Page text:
Objects in miniature have mesmerized people of all cultures throughout the ages. The CMA’s Chinese collection has an extraordinarily large number of high-quality small-scale objects and miniatures from various dynasties.
Drawing transformed radically in 19th-century France, expanding from a means of artistic training to an independent medium with rich potential for exploration and experimentation.
Newly on display from the permanent collection are two Diné (Navajo) garments from the late 1800s—a woman’s dress and a rug woven for the collector’s market, modeled on the Diné shoulder blanket. Also new on view is a watercolor from the 1920s by the Pueblo artist Ma Pe Wi (Velino Shije Herrera), who was key to a major development in Southwest Indigenous arts as Natives took control of representing their own cultures after centuries of marginalization.
The six textiles in the current installation from the permanent collection were made by weavers of the ancient Chimú civilization, which took root on Peru’s north coast in the year 1000. The garments—fabricated from undyed, white cotton and surely worn by Chimú nobility—represent the major articles of ancient Andean men’s wear. They embody important principles of the Chimú textile aesthetic, one being a love of combining different textures, some dense and sculptural and others so open and airy they are nearly invisible.
Photographs in Ink explores how artists have responded to the abundance of published photographic images that have saturated our daily lives from the 1850s through the early 2000s. The exhibition presents two intertwined narratives: the use of these processes to widely disseminate images and the adoption of them as content and aesthetic choice by fine artists. These stories are told through historical and contemporary works of art by artists from Eadweard Muybridge and Alfred Stieglitz to Andy Warhol, Sigmar Polke, Carl Pope Jr., and Lorna Simpson.
Over the last five years, the Cleveland Museum of Art has acquired works by contemporary Chinese printmakers that are on display here for the first time. By bringing diversity in geography and gender to the museum’s prints and drawings collection, these artists demonstrate the exploration of the print medium in new ways and varied formats. This presentation focuses on the visual and atmospheric effects of light and water.
The current installation looks at the dynamic tension between tradition and innovation in Korean art and this tension’s transformative impacts. The selected paintings illustrate how Korean artists in the early 1900s built on and broke with tradition through new artistic languages and interpretations.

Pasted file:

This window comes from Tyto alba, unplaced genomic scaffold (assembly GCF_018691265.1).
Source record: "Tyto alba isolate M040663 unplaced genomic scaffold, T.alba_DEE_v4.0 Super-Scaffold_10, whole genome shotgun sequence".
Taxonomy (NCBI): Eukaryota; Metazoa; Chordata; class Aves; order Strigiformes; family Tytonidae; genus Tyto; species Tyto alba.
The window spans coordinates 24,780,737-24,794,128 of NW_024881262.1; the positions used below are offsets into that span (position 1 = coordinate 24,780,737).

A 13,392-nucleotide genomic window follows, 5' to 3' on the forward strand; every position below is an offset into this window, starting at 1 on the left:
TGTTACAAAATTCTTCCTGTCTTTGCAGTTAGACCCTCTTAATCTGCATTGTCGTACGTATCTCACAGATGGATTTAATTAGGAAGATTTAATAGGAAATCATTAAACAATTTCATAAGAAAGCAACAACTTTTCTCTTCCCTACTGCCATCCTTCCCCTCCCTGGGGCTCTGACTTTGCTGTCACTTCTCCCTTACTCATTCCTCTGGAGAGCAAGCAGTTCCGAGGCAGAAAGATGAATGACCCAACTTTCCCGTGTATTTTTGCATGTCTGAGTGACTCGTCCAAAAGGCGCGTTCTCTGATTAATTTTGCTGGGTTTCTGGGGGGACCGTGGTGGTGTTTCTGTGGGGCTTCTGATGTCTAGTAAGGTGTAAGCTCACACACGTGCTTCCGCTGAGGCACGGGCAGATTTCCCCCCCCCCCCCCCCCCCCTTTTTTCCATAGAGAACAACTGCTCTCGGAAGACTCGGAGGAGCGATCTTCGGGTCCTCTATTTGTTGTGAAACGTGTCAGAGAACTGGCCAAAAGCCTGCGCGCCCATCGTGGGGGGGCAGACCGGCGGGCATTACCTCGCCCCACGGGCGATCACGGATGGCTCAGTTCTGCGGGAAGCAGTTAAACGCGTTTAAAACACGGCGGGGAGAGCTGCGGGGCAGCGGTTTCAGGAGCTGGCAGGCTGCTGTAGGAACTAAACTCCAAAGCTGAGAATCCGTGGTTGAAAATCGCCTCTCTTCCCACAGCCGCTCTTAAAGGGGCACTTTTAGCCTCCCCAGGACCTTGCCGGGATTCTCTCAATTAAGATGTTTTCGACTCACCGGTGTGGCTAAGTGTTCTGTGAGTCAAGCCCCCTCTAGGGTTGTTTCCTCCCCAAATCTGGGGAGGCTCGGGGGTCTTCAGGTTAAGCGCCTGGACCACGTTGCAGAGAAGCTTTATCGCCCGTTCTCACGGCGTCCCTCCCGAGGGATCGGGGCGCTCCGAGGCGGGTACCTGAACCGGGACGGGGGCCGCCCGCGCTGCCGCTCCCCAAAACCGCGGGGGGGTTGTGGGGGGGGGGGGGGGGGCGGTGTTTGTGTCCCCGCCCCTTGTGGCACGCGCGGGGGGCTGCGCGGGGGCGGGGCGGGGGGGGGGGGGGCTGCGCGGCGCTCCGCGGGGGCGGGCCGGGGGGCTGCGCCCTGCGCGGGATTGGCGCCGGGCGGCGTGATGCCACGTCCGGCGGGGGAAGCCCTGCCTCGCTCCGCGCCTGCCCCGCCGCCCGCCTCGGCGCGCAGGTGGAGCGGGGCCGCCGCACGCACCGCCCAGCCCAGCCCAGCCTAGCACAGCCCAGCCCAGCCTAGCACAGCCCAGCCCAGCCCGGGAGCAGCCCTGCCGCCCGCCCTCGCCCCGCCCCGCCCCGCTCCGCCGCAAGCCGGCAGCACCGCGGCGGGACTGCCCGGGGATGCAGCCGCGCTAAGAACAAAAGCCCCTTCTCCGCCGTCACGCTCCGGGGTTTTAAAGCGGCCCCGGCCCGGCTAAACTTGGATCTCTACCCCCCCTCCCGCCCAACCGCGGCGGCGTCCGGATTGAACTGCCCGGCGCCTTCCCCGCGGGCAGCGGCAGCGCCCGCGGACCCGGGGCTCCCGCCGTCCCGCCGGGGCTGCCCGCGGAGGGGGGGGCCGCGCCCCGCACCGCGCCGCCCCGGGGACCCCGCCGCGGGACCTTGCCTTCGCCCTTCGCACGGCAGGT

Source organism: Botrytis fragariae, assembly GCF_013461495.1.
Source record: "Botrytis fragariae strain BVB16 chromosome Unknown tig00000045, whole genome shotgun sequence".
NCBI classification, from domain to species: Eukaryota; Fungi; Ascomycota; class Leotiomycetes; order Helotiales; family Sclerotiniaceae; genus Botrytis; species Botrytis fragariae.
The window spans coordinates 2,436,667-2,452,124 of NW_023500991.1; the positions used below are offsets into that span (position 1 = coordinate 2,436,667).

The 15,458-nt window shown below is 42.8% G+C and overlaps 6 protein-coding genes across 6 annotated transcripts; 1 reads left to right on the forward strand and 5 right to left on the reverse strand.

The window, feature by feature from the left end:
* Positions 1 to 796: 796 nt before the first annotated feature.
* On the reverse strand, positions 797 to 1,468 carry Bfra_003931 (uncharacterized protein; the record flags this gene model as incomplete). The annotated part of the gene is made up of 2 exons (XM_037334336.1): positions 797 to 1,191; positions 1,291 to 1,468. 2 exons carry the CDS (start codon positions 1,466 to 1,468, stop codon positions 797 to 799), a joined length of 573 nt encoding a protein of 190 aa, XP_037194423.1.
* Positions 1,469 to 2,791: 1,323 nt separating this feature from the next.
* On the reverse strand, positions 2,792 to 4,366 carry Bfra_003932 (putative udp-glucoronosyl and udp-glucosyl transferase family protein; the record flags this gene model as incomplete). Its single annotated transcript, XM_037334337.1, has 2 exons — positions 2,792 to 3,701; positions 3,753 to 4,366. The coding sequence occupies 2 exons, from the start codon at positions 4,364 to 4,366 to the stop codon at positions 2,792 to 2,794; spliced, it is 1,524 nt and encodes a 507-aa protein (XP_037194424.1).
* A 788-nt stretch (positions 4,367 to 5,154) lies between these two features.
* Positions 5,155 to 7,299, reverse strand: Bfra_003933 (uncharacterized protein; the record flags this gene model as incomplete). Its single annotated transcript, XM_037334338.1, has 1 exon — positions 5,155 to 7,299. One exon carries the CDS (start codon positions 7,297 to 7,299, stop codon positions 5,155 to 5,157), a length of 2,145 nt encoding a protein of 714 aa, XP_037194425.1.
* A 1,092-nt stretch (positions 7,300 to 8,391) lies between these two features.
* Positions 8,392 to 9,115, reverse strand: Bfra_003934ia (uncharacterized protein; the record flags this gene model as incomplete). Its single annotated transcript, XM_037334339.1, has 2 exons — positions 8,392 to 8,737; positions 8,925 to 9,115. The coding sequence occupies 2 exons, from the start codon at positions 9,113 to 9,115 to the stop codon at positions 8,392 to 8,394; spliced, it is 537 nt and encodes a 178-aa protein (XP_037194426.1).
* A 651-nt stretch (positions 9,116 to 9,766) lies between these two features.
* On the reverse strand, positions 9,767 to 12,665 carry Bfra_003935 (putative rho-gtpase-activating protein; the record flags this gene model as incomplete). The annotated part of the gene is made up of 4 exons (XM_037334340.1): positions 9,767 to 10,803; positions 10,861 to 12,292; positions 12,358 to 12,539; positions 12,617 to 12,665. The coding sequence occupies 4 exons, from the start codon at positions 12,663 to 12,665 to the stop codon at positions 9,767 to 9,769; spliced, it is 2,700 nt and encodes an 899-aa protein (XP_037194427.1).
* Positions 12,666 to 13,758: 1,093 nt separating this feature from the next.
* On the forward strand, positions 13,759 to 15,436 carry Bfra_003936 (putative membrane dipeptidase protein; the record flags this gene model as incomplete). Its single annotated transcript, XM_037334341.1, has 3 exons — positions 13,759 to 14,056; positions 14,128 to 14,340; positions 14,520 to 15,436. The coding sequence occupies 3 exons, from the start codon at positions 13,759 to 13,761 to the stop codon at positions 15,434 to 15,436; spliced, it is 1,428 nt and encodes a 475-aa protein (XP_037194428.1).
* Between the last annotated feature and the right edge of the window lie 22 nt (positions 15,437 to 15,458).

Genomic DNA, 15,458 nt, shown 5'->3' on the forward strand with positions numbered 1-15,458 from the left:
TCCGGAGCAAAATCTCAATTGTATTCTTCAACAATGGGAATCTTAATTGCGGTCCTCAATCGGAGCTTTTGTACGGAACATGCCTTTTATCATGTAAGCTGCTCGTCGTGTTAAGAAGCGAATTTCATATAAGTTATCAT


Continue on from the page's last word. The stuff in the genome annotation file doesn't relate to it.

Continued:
Japanese art underwent major changes with the opening of Japan to international trade in the mid-1800s. Aside from a small number of Chinese residents and a limited trade relationship with the Dutch, Japan had been closed off to interaction with people from other nations since 1639. As a result, its 1854 trade agreement with the United States, rapidly followed by treaties with European nations, generated a seismic shift in Japanese culture. Japan went from being an isolated country operating under a military regime to a country with imperialist ambitions and a representative government almost overnight. Artists who had worked within traditional patronage and workshop systems found themselves competing in a global arena and redefining what it meant to create “Japanese art” in the modern world.
The Cleveland Museum of Art is home to a collection of illuminated Buddhist and Jain manuscript pages, many of which were recently identified and dated by Phyllis Granoff, Lex Hixon Professor Emerita of World Religions at Yale University. This exhibition is dedicated to her work for the museum and is in celebration of her recent retirement. On view are palm-leaf manuscript pages reunited after having been separated, many with colophons providing new information about when and for whom they were made. The installation includes Buddhist manuscripts from the 1100s and shows the development of Jain manuscript painting from the 1200s to 1500s, alongside paintings of how they were used and vintage photographs of sites where they were kept. Small-scale sculptures in stone and gold from the same regions and periods are three-dimensional versions of imagery painted in miniature on the manuscript pages. Illuminated with narrative scenes, depictions of monks, donors, celestials, and enlightened or liberated beings, the exquisite works from India, Sri Lanka, Nepal, and Myanmar (Burma) reveal a surprising diversity of literary sources. The exhibition explores the relationship between the images and the content of the text, adding to a broader understanding of medieval South Asian manuscripts.
Books of hours were immensely popular devotional books in the later Middle Ages. Meant for laypeople or those not in the clergy, books of hours were at-home companions containing daily prayers as well as prayers for specific occasions, such as death, plague, warfare, travel, or bad weather.
Cycles of Life: The Four Seasons Tapestries offers visitors an in-depth look at a rare, complete set of tapestries in the museum’s collection that has not been displayed since 1953 because of the tapestries’ fragile condition. Each tapestry depicts seasonal activities: fishing and gardening (Spring), grain harvesting (Summer), wine making (Autumn), and ice skating (Winter). When viewed together, the tapestries represent a full cycle of life.
Seventeen rarely seen or newly acquired works have been installed in the African arts galleries. These 19th- to 21st-century works from northern, central, western, and southern Africa support continuing efforts to broaden the scope of African arts on view at the CMA.